This is what I was seeing on blogs, Instagram, Twitter:
Don’t these pictures make you curious? I could not imagine what this was all about. Slowly I gathered clues and tried to make sense of it all, but it didn’t make sense. The word prompt kept appearing and I couldn’t quite wrap my mind around how creativity and prompt fit together.
I decided to wait until I knew more and placed my trust in Colby Sharp. I knew in my heart that Colby was not a teacher who gave a prompt and expected kids to write. I decided to wait and see, but I did pre-order this book.
Colby did several videos when he got the ARCs. He mentioned trying some of the prompts with his students. I was feeling a little hesitant, even though he said his students loved creating with the prompts.
I am not a fan of prompts. Prompts make me think there isn’t a choice in what to write or how to write. We are right back there being the turkey persuading you not to eat him. When I think back to my days of writing as a student, I don’t ever remember getting a choice in my writing. I remember wishing I could write the story from my pencil’s point of view. That was never an assignment and I only wrote to fulfill the assignments. I didn’t know I could just do it on my own.
The first page I read began with the heading WELCOME TO THE CREATIVITY PROJECT! Here he explained how the project worked. He challenged forty-four authors and illustrators to create a prompt that would get creative juices flowing. These prompts could take any form illustrations, photos, poems, anything that gets one thinking. Once he got the prompts, he sent them out to the authors and illustrators to create. This book contains the prompts (forty-four used and forty-four unused) and the creations from the prompts.
Now, I am understanding that these aren’t your everybody-writes-the-same-story kind of prompts. These are more like prompts for quick writes. I’ve been trying to understand quick writes. Penny Kittle, Kelly Gallagher, Linda Rief write about having their students do a lot of quick writes off a prompt. I spent an evening talking with Ruth Ayres about the difference between a prompt and a quick write prompt. She helped me clear the fog that had been clouding my brain on this topic. I wish I knew a different word for quick write prompts.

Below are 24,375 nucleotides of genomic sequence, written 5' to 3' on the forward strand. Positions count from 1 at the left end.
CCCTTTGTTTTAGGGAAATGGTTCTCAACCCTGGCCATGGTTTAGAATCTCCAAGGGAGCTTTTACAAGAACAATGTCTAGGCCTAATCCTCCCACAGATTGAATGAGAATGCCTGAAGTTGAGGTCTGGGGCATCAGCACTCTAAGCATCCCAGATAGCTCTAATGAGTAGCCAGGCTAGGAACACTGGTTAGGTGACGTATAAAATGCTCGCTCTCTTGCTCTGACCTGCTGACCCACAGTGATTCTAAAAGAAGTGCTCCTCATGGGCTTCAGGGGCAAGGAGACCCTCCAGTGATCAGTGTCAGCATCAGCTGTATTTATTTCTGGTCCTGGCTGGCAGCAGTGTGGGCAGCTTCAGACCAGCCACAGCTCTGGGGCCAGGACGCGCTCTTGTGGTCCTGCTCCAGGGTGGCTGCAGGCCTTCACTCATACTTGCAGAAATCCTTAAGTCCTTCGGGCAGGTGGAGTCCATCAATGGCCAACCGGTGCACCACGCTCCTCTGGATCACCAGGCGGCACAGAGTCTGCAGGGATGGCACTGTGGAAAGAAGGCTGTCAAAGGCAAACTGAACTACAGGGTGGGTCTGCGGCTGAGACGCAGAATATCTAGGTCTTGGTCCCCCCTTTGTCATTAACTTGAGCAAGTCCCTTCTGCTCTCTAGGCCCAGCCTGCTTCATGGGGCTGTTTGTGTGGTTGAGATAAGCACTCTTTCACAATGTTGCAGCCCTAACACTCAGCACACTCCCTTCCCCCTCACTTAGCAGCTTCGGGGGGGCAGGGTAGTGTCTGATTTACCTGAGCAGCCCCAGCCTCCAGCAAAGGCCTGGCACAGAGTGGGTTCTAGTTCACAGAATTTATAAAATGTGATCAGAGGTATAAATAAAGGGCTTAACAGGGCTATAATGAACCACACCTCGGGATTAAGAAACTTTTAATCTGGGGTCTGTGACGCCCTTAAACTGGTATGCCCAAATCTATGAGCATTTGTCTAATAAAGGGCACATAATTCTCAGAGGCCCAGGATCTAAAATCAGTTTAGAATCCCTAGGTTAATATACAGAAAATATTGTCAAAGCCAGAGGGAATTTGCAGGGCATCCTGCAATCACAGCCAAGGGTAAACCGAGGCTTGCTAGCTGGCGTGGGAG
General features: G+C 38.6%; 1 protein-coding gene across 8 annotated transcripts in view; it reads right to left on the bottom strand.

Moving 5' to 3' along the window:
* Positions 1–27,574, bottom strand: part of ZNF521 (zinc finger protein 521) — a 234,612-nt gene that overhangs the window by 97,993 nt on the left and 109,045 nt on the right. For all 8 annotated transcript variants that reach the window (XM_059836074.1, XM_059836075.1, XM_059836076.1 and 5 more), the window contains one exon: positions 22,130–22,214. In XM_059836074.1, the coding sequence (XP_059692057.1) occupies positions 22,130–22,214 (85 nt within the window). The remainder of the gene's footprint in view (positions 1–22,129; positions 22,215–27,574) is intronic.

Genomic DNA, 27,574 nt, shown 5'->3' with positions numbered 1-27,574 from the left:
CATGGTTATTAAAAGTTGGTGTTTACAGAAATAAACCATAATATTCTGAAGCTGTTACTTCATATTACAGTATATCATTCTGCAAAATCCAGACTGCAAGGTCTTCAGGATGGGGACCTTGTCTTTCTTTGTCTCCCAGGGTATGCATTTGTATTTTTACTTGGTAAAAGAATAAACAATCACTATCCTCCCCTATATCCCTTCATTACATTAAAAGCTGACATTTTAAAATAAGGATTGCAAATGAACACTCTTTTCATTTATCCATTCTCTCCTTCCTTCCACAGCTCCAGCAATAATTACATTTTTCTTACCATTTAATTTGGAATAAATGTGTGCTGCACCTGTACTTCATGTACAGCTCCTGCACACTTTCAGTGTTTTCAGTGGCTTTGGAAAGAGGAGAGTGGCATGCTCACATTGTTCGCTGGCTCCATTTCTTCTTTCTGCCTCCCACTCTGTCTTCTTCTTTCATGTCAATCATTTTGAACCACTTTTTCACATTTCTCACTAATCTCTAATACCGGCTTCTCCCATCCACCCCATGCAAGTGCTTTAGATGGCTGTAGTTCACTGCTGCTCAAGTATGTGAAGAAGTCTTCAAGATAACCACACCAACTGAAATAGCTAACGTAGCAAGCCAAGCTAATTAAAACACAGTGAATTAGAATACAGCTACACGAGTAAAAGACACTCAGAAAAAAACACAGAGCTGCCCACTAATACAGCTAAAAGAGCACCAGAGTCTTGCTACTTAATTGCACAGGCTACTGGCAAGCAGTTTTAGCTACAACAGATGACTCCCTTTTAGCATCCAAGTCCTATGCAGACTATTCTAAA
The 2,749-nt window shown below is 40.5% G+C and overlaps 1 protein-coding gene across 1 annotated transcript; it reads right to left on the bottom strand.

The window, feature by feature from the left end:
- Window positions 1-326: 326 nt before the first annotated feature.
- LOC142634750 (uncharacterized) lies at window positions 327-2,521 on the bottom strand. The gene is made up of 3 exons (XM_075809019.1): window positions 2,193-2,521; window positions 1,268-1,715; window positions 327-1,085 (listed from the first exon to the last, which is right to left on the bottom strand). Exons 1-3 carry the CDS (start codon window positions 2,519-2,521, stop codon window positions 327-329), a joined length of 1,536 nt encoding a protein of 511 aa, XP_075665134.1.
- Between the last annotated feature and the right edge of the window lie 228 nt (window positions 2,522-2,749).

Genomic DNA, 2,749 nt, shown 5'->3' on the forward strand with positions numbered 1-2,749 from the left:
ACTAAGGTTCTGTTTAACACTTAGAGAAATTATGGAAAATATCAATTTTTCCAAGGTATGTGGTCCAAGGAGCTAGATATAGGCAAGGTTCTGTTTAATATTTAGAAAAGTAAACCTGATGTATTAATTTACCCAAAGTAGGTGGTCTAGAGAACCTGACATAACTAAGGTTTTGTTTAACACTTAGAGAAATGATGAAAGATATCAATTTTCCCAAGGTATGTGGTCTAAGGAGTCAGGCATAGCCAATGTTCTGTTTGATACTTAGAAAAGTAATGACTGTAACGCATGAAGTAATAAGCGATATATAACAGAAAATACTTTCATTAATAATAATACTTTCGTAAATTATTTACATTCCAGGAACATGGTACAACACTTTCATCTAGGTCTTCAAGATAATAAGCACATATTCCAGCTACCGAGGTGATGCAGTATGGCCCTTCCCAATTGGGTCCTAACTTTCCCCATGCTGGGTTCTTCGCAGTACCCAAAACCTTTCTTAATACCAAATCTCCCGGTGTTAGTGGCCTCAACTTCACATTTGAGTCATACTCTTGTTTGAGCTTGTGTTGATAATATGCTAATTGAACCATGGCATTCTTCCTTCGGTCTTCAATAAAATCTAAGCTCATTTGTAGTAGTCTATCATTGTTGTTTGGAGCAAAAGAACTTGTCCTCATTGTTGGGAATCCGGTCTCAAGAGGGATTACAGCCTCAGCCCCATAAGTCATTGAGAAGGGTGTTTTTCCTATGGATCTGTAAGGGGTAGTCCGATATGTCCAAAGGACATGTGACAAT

As I read some of the prompts, then the response, I noted that sometimes the responder didn’t truly follow the prompt, but they made it their own, which is what is asked of the writer in quick writes.
Gary Schmidt is one of the contributors. I have been a fan of his writing ever since I read Orbiting Jupiter. I was curious what he wrote for a prompt. He had a half page of a story started, then Linda Urban finished the story, but she included an author’s note that I very much appreciated because she explained her thinking on this idea of prompts. These words made all the difference: “. . . I want all the readers and writers who are looking at this anthology to understand that prompts like these are for play. They are for exploring and trying things out and seeing what skills you might have and where you might want to grow.” A few sentences later she said, “The project isn’t called the Perfection Project or the Judgment Project or the Published Authors Can Do No Wrong Project. It is the Creativity Project. I stretched my creativity a little here, to try to finish a short story. I’m going to call that a success. Now, how about you?”
I can see using this book in many ways in the classroom. It can spark an idea. It can be examined comparing the prompt to the response. Perhaps the response could be read, can you figure out what the prompt said? I see mentor texts in these pages. I love the range of writing and illustrations. However, I wish the illustration pages were in color, but I guess that would make the book too expensive.
What a unique concept for a book! Well done Colby Sharp!
All day (March 13), I waited and waited for a new book to arrive. It wasn’t just new to me, it was new to the world. I wrote about it on March 14.
I also got an email newsletter on March 13 from Colby Sharp announcing his book to the world. The subject line was – Holy Smokes! I have a book in the world. What an awesome feeling that must have been to be able to create that subject line. At the bottom of the newsletter there was an announcement:
I’m giving away a copy of The Creativity Project. Just reply to this email and tell me something about a teacher that had an impact on your life. I’ll draw one random winner, and ship them a brand spanking new copy of the book.
Even though I had a book coming, I replied to his email with the name of my French teacher from high school as a teacher who had an impact on my life. I sent the email because that’s what I do if someone offers a book. I had no expectations of winning.
On March 19, I saw another email with the same subject. That’s odd, I thought. I almost deleted it because I thought it was the original, but I didn’t delete it. I opened it and couldn’t believe my eyes when I read: